Originally published January 21 2013
Teachers to receive firearms training in wake of mass shootings
by J. D. Heyes
(NaturalNews) In the wake of the Sandy Hook Elementary School shooting, it is an idea that confuses and infuriates left-wing politicos and pundits, but one that has been suggested by others, including the prominent National Rifle Association, as the one that makes the most sense: Arm teachers as a way to help prevent future massacres and protect children.
While a few public schools are are indeed considering arming teachers - including school officials in northeast Indiana and one district in Ohio, 200 teachers in Utah are set to undergo firearms training so they can carry a concealed weapon while performing their duties at some point in the future, according to reports.
"We're not suggesting that teachers roam the halls" in search of armed intruders, Utah gun instructor Clark Aposhian told The Associated Press. "They should lock down the classroom. But a gun is one more option if the shooter breaks into the classroom."
'Teachers are professionals'
Aposhian, who is chairman of the Utah Shooting Sports Council, said the organization would waive the traditional $50 fee for its firearms training course. The instruction features a plastic gun and took place in December at a venue in Salt Lake City.
"Teachers are professionals. They will take appropriate measures to maintain a gun discreetly and safely," he told USA Today.
Already, Utah state law grants citizens the right to carry concealed weapons onto public school grounds without exception, according to the National Conference of State Legislatures. Also, by law, Utah gun permit records are closed to the public - a provision that honors and upholds the U.S. Constitution's privacy protections - so parents will not know which teachers in their children's schools would be packing protection.
Teachers carrying concealed weapons are "a deterrent when the bad guy comes in. He could be surprised by return fire from any direction. We are not expecting teachers to go out and actively engage the shooter. We want them to do the lock down drill they have been trained to do," says Aposhian.
"But it fails when someone breaks into a classroom. This is where having a firearm would be a better choice than diving in front of the bullets to protect the kids," he added.
December's instruction did not involve any real guns and featured "an emphasis on safety," he said.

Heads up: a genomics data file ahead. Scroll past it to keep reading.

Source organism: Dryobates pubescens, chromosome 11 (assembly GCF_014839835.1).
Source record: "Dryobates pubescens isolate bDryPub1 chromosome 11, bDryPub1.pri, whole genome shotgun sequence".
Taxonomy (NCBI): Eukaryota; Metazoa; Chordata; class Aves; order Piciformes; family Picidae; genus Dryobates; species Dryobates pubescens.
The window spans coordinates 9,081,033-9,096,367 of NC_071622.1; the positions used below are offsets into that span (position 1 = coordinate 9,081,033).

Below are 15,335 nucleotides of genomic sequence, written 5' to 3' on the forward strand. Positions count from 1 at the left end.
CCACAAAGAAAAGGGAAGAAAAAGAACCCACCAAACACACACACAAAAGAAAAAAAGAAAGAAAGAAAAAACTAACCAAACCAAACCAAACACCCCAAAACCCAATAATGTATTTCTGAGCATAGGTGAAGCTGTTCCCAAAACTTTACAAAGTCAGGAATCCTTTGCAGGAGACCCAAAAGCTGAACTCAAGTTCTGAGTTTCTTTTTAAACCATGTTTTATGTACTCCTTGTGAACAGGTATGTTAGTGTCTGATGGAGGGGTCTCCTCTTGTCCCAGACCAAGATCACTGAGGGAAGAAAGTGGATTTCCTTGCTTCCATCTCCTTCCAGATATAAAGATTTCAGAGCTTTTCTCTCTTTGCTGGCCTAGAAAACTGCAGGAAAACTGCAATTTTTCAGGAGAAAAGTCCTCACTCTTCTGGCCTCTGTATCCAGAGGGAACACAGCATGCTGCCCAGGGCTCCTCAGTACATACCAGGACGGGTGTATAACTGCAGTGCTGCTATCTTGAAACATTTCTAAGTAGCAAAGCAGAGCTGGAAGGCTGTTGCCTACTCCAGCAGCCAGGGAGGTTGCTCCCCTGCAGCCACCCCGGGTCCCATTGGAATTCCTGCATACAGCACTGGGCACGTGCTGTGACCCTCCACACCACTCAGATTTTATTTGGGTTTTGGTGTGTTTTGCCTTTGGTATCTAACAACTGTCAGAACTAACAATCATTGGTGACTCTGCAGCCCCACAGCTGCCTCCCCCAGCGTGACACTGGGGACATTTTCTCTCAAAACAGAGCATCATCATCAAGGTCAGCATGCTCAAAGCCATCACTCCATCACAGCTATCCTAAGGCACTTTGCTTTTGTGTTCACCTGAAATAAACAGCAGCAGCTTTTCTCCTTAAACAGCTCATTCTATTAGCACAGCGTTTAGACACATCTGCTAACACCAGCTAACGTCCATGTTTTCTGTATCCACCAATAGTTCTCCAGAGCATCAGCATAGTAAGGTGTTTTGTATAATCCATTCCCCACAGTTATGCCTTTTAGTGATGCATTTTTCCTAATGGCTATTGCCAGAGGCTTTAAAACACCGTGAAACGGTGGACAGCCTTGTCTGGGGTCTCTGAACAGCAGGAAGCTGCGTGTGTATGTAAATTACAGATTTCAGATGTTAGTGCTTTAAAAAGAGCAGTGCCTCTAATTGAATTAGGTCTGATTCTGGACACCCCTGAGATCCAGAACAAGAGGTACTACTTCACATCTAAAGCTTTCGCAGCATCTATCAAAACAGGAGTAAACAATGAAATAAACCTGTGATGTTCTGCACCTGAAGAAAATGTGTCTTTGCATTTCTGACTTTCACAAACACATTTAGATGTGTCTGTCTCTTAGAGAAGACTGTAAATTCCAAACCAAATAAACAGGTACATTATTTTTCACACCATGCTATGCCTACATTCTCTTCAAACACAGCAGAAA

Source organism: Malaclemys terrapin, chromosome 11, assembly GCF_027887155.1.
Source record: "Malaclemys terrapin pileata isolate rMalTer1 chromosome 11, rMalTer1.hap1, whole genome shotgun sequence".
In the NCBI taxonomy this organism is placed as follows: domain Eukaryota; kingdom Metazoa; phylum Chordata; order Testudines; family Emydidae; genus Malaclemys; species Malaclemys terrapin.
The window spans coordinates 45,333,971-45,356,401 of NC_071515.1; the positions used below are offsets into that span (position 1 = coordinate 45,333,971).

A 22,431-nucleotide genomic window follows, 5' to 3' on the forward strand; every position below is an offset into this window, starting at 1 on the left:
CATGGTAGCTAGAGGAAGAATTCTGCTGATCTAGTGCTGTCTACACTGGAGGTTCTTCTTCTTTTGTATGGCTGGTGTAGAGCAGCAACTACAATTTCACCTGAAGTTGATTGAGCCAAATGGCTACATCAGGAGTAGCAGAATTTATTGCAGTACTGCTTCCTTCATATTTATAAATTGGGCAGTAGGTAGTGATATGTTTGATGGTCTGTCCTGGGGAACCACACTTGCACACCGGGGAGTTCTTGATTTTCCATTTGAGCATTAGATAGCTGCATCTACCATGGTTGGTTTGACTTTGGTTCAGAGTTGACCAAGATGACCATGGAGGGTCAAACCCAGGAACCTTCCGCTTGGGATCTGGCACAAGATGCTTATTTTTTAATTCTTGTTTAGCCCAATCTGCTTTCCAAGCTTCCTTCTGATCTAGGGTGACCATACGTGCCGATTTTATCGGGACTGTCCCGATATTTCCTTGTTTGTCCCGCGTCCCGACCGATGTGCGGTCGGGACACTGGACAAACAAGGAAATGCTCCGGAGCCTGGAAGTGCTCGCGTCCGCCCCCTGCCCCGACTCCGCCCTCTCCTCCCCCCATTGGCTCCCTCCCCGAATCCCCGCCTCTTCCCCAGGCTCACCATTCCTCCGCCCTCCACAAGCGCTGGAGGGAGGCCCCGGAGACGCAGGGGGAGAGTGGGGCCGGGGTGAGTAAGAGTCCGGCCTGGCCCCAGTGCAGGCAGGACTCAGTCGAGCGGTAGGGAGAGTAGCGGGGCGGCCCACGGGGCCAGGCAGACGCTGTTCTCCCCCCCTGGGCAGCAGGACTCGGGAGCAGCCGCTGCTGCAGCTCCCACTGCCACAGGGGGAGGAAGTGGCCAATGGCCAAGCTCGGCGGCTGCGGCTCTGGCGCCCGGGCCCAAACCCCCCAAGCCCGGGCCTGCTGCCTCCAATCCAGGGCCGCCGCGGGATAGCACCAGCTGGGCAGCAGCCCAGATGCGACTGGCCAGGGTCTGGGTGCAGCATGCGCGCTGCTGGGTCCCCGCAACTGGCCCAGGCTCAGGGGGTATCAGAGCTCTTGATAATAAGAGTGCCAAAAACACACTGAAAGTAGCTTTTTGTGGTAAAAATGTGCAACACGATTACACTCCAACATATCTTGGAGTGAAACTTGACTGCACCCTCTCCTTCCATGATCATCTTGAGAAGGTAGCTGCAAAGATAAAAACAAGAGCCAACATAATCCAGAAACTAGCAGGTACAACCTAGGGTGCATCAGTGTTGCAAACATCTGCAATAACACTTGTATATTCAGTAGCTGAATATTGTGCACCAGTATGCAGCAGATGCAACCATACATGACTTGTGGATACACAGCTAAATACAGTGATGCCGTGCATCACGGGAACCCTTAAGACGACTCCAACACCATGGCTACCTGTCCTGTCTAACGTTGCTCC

Meanwhile, in Arizona, Attorney General Tom Horne is proposing an amendment to state law that would allow one teacher in every school to carry concealed.
And in Ohio, the Buckeye Shooting Foundation says it has received more than 400 applications from teachers, school custodians and administrators for a three-day tactical defense course the organization plans to put on in the spring.
Jim Irvine, president of the foundation, said the $1,000 fee for the Armed Teacher Training Program would be waived for 24 people selected from the 400-plus applicants.
"What better use for an educational foundation than to help educators protect our children," Irvine told USA Today.
'Make it hard to kill a kid'
In Ohio, it's legal to bring a gun on school grounds if the district has granted specific permission to do so. Irvine said he believes more Ohio districts will eventually allow teachers to arm themselves.
"School boards were just in denial," he told the paper. "That denial got ripped away in Newtown, Conn. The idea is to make it hard to kill a kid."
Not everyone agrees with the methodology, however.
Carol Lear, a top lawyer for the Utah Office of Education, said she doesn't believe allowing teachers and school administrators to carry a gun is a good idea.
In an interview with the AP, she said there is a chance that a teacher could be overpowered and her gun taken away, or that it could misfire and cause an accidental injury.
"It's a horrible, terrible, no-good, rotten idea," Lear said.
"We absolutely need to provide a safe environment, and to add more guns to the mix I'm not sure makes it safer," added Sharon Gallagher-Fishbaugh, president of Utah Education Association, the state's largest teachers union. "What I'm hearing from my members is that guns have no place in schools."
What makes even less sense to millions of Americans; however, is why some find it acceptable to use guns to protect our politicians, police officers and our money, but not our children.
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